To create and recall firm memories about an emotional situation, otherwise known as “emotional memory,” children need a lengthy nap plus quality sleep the next night, new research suggests.

It’s possible that the combination of such sleep also helps children settle and avoid the giddy highs and grumpy lows of young childhood, lead author Rebecca Spencer, PhD, University of Massachusetts, Amherst, told Medscape Medical News.

In other words, the “emotional baggage” of an unprocessed memory could affect not just memory but also impulse control and how severely children react to stimuli.

In the study, benefits were not shown immediately after napping. However, the 2- to 5-year-olds who napped for a mean of 70 minutes followed by overnight sleep had better emotional-memory recall the next day than those who had only the overnight sleep but no naps.

The non-nappers also showed significant “decay” in their memories 24 hours later.

“It’s emotional baggage at a neural level,” Spencer said. “We need to unload that emotional baggage, and sleep is doing that. You come back with a clean slate and from an emotional challenge better. You’ve cleaned your emotional state. It’s not in short-term storage anymore, it’s moved to long-term storage.”

She added that this correlation between nap plus sleep is “what we think is unique” in the study. “We think each bout of sleep is doing its own function to move emotional memories into long-term storage.”

The study was published online August 22 in Scientific Reports.

Napping Policies

Spencer and her team had been studying sleep and cognitive function in adults for years when news came out that Massachusetts was considering instituting public preschool.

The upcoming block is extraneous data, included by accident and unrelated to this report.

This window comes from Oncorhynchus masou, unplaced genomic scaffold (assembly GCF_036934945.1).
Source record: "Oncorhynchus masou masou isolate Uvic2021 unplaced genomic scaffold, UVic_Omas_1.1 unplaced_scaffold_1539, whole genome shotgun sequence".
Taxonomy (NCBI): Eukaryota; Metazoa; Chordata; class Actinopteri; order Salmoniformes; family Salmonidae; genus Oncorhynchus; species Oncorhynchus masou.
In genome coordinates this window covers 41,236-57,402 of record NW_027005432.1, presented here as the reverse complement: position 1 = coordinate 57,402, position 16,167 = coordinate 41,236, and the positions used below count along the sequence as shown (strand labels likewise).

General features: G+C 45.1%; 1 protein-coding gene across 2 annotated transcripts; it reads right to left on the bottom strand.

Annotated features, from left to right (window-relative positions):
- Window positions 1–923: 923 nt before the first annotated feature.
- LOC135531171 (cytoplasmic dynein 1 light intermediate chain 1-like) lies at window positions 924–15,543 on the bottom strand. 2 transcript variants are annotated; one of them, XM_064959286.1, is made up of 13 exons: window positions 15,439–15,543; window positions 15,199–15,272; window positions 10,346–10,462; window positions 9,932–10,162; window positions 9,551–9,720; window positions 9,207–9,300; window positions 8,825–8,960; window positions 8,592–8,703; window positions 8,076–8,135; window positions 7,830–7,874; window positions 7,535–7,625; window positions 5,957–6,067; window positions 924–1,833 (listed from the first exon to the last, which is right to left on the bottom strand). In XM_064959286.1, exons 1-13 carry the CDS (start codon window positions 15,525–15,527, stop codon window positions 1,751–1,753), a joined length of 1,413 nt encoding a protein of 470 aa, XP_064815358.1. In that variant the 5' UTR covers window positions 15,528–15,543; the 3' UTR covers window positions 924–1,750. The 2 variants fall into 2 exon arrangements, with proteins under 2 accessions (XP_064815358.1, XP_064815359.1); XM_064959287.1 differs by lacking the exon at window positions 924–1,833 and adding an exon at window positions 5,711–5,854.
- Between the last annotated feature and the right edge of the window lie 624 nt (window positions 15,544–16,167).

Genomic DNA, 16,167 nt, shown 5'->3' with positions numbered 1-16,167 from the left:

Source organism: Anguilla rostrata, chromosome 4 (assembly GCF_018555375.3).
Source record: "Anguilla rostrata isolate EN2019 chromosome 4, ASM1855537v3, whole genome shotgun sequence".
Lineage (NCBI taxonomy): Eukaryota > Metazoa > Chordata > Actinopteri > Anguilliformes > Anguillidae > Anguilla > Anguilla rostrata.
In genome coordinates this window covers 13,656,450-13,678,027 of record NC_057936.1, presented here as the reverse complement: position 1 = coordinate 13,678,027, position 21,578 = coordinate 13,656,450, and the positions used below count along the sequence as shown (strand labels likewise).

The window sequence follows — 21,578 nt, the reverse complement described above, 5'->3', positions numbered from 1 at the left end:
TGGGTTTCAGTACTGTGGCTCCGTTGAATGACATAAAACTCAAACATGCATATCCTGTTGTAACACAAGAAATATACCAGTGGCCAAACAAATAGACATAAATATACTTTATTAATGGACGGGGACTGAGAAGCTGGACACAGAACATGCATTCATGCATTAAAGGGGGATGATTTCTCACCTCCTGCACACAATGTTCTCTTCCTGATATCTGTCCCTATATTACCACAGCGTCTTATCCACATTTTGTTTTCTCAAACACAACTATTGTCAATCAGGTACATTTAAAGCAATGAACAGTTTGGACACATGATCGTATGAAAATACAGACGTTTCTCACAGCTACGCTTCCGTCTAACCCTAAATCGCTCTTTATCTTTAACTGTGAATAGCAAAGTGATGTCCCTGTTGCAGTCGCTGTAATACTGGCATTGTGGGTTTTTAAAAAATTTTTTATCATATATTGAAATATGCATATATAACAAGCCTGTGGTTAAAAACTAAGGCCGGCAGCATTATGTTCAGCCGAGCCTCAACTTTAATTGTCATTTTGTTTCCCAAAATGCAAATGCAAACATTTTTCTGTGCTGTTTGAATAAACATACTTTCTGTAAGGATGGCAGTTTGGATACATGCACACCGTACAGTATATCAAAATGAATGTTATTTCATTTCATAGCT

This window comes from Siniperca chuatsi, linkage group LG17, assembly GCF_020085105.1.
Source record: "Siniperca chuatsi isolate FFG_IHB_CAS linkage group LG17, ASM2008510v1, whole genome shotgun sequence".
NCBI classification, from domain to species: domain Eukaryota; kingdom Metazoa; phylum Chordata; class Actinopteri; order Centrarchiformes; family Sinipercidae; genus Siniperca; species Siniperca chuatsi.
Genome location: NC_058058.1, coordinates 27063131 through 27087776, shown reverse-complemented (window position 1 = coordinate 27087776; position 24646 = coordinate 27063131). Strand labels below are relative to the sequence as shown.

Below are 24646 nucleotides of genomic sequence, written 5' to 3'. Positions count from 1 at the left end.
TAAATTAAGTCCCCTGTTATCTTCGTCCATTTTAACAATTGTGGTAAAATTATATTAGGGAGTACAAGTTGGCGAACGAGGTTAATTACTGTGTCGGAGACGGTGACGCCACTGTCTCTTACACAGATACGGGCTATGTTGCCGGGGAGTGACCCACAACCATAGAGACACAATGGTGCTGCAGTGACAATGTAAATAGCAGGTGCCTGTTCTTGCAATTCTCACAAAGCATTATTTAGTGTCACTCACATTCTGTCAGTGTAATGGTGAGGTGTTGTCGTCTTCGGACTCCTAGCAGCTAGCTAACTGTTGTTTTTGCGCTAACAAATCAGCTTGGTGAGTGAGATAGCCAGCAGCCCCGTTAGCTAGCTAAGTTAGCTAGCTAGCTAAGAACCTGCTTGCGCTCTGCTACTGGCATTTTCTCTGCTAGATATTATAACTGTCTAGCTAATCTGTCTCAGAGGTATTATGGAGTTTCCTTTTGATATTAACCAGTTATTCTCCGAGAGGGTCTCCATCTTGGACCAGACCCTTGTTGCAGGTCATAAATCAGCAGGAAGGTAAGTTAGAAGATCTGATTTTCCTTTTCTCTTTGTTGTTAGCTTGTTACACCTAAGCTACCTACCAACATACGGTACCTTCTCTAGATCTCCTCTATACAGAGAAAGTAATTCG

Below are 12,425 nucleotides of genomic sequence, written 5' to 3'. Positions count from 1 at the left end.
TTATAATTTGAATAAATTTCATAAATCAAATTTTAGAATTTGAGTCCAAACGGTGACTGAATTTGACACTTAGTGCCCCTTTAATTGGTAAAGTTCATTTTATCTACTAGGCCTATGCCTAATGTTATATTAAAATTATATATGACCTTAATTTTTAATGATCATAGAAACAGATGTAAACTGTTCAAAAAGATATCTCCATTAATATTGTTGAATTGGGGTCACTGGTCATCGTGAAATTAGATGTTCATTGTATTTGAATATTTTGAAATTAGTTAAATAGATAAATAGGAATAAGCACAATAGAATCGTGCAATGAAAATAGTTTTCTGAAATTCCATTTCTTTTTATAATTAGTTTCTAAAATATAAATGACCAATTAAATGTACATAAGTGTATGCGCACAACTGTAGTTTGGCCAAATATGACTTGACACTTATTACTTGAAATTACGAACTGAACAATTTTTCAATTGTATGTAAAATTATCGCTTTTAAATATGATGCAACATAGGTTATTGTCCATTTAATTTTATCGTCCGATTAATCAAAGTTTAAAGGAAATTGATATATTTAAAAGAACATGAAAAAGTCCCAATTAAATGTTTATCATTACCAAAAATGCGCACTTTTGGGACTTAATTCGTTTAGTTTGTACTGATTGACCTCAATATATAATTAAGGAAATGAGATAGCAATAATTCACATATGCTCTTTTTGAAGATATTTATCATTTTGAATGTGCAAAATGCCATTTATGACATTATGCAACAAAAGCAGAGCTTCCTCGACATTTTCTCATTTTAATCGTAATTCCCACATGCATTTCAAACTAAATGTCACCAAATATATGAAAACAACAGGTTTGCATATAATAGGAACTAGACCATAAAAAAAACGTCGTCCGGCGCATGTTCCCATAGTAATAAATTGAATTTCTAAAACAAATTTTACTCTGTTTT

That move prompted questions about whether naps were necessary, as policymakers attempted to design curricula. Naps in Massachusetts are limited to 45 minutes, with children allowed to opt out of sleep.

“There was no evidence to support why one might keep the nap” or how long the nap should last, Spencer said. “So we thought, ‘Well, let’s crunch the numbers and find out’.”

The investigators recruited 64 children aged 34 to 64 months (43 were assigned female at birth; mean age, 51.55 months) to look at neutral faces paired with “mean” or “nice” statements. Children with a diagnosis of sleep or neurologic disorders or learning or developmental disabilities were excluded from the study.

Researchers tested memory at three points: one right after the children were exposed to the images (baseline); one after nap period, during which children randomly assigned to take naps did so; and one 24 hours later. They compared memory within individuals to map how memory consolidated over time.

In the meantime, they also used polysomnography in a subset of patients to assess the type of sleep the children were getting at night and during naps.

Slow-Wave Activity and REM Sleep